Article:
McFerrin v. State (Per Curiam)

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Justia Opinion Summary

In 2000, Petitioner was found guilty by a jury of capital murder and sentenced to life imprisonment without parole. The Supreme Court affirmed. Petition subsequently filed a petition to reinvest jurisdiction in the trial court to consider a petition for writ of error coram nobis, claiming that the prosecution did not inform the defense that a deal had been made with a prosecution witness, who was Petitioner's former cellmate. The Supreme Court denied the petition, holding (1) Petitioner did not demonstrate that he was prejudiced by the witness's testimony or that the judgment would not have been rendered if the jury knew of a deal between the prosecution and the witness, whose testimony was not inculpatory; and (2) Petitioner did not exercise due diligence in bringing his claim.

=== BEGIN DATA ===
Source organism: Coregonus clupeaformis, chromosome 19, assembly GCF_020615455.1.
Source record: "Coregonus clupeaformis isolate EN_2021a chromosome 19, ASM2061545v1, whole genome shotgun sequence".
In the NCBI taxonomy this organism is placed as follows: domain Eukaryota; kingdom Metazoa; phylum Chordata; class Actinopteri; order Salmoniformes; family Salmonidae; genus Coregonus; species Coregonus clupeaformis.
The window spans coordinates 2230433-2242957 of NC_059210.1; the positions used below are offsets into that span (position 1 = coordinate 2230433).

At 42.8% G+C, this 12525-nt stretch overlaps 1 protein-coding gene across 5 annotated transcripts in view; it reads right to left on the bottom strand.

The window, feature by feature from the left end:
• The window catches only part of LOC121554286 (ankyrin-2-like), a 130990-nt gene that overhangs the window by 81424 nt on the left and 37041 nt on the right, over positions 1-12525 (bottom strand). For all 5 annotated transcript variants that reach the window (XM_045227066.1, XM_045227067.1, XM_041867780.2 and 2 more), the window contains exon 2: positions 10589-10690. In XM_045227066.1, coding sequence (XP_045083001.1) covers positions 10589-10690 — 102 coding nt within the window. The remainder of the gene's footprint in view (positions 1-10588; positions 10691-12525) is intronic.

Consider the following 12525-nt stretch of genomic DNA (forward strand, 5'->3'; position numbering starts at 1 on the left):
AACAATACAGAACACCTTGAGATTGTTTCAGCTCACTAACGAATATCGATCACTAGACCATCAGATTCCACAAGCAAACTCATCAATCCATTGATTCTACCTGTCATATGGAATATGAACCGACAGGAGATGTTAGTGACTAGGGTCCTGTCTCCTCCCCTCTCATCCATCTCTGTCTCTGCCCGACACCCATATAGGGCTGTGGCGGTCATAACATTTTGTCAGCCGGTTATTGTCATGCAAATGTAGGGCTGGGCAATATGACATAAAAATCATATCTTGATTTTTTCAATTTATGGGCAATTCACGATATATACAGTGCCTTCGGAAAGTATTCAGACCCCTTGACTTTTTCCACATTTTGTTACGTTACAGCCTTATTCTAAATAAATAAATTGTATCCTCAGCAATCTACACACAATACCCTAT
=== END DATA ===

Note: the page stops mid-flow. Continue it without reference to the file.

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Cite as 2012 Ark. 305 SUPREME COURT OF ARKANSAS No. CR 00-922 Opinion Delivered CARLOS ANTHONY McFERRIN PETITIONER v. STATE OF ARKANSAS RESPONDENT August 14, 2012 PRO SE PETITION TO REINVEST JURISDICTION IN THE CIRCUIT COURT TO CONSIDER A PETITION FOR WRIT OF ERROR CORAM NOBIS [CIRCUIT COURT OF MISSISSIPPI COUNTY, CHICKASAWBA DISTRICT, CR 99-333] PETITION DENIED. PER CURIAM In 2000, petitioner Carlos Anthony McFerrin was found guilty by a jury of capital murder and sentenced to life imprisonment without parole. We affirmed. McFerrin v. State, 344 Ark. 671, 42 S.W.3d 529 (2001). Now before us is petitioner s petition to reinvest jurisdiction in the trial court to consider a petition for writ of error coram nobis.1 A petition for leave to proceed in the trial court is necessary because the circuit court can entertain a petition for writ of error coram nobis after a judgment has been affirmed on appeal only after we grant permission. Pinder v. State, 2011 Ark. 401 (per curiam); Cloird v. State, 2011 Ark. 303 (per curiam); Dickerson v. State, 2011 Ark. 247 (per curiam); Cox v. State, 2011 Ark. 96 (per curiam); Fudge v. State, 2010 Ark. 426 (per curiam). A writ of error coram nobis is an extraordinarily rare remedy, more known for its denial than its approval. Davis v. State, 2012 Ark. 228 (per curiam); Camp v. State, 2012 Ark. 226 (per 1 For clerical purposes, this petition was assigned the docket number for the direct appeal of the judgment of conviction. Cite as 2012 Ark. 305 curiam); Loggins v. State, 2012 Ark. 97 (per curiam); Martin v. State, 2012 Ark. 44 (per curiam); Cloird, 2011 Ark. 303; Newman v. State, 2010 Ark. 10 (per curiam). The function of the writ is to secure relief from a judgment rendered while there existed some fact that would have prevented its rendition if it had been known to the circuit court and which, through no negligence or fault of the defendant, was not brought forward before rendition of judgment. Camp, 2012 Ark. 226; Pinder, 2011 Ark. 401; Burks v. State, 2011 Ark. 173 (per curiam). To warrant a writ of error coram nobis, a petitioner has the burden of bringing forth some fact, extrinsic to the record, that was not known at the time of trial. Cloird, 2011 Ark. 303; see also Dickerson, 2011 Ark. 247; Cox, 2011 Ark. 96. Coram-nobis proceedings are attended by a strong presumption that the judgment of conviction is valid. Smith v. State, 2011 Ark. 306 (per curiam); Rayford v. State, 2011 Ark. 86 (per curiam); Barker v. State, 2010 Ark. 354, ___ S.W.3d ___; Echols v. State, 360 Ark. 332, 201 S.W.3d 890 (2005). Petitioner s sole ground for the writ is the claim that the prosecution did not inform the defense that a deal had been made with prosecution witness Greg Hayward, who was petitioner s former cellmate, for Hayward s testimony that petitioner had told Hayward about the robbery and murder. He contends that Hayward was rewarded for making the deal with leniency for Hayward s own criminal acts. Petitioner states that he was unaware at trial that such a deal had been made. Petitioner presents the claim as one providing substantial evidence of a violation of the requirements of Brady v. Maryland, 373 U.S. 83 (1963). This court has previously recognized that a writ of error coram nobis was available to address errors found in only four categories: insanity at the time of trial, a coerced guilty plea, 2 Cite as 2012 Ark. 305 material evidence withheld by the prosecutor, or a third-party confession to the crime during the time between conviction and appeal. Camp, 2012 Ark. 226; Webb v. State, 2009 Ark. 550 (per curiam). Allegations of a Brady violation fall within one of the four categories of error that this court has recognized. Camp, 2010 Ark. 226; Hogue v. State, 2011 Ark. 496 (per curiam). The fact that a petitioner alleges a Brady violation alone is not sufficient to provide a basis for errorcoram-nobis relief. Camp, 2010 Ark. 226. Assuming that the alleged withheld evidence meets the requirements of a Brady violation and is both material and prejudicial, in order to justify issuance of the writ, the withheld material evidence must also be such as to have prevented rendition of the judgment had it been known at the time of trial. Id. To merit relief, a petitioner must demonstrate that there is a reasonable probability that the judgment of conviction would not have been rendered, or would have been prevented, had the information been disclosed at trial. Id. It is a petitioner s burden to show that the writ is warranted. Scott v. State, 2009 Ark. 437 (per curiam). This court will grant permission for a petitioner to proceed with a petition for writ of error coram nobis only when it appears that the proposed attack on the judgment is meritorious. Hogue, 2011 Ark. 496. We are not required to accept the allegations in a petition for writ of error coram nobis at face value. Goff v. State, 2012 Ark. 68, ___ S.W.3d ___ (per curiam). We do not find that petitioner has stated a ground for the writ. First, petitioner offers nothing to show that there was a hidden deal to induce Hayward to testify. Moreover, it is apparent from the information presented by petitioner himself and from an examination of the record that the testimony by Hayward was entirely favorable to the defense. While Hayward 3 Cite as 2012 Ark. 305 testified as a prosecution witness, he denied that petitioner had told him anything about the robbery and murder. When the prosecution offered an unidentified document to refresh Hayward s memory, Hayward declared that whatever was in the document was a lie. The prosecution never asked Hayward about the document s contents nor sought to introduce it into evidence. Clearly, petitioner has not demonstrated that he was prejudiced by Hayward s testimony or that the judgment would not have been rendered if the jury knew of a deal between the prosecution and the witness, whose testimony was not inculpatory. We further find that petitioner did not exercise due diligence in bringing his claim. Although there is no specific time limit for seeking a writ of error coram nobis, due diligence is required in making an application for relief. Flanagan v. State, 2010 Ark. 140 (per curiam); Deaton v. State, 373 Ark. 605, 285 S.W.3d 611 (2008). Due diligence requires that (1) the defendant be unaware of the fact at the time of the trial; (2) the defendant could not have, in the exercise of due diligence, presented the fact at trial; and (3) the defendant, after discovering the fact, did not delay in bringing the petition. Pinder v. State, 2012 Ark. 45. Petitioner does not state when he learned of the hidden deal involving Hayward, and he gives no explanation for the fact that he waited for nearly twelve years to assert that there was such a deal that somehow prejudiced him. In the absence of a valid excuse for delay, a coram-nobis petition is subject to denial. Id. Petition denied. Carlos Anthony McFerrin, pro se appellant. Dustin McDaniel, Att y Gen., by: Brad Newman, Ass t Att y Gen., for appellee. 4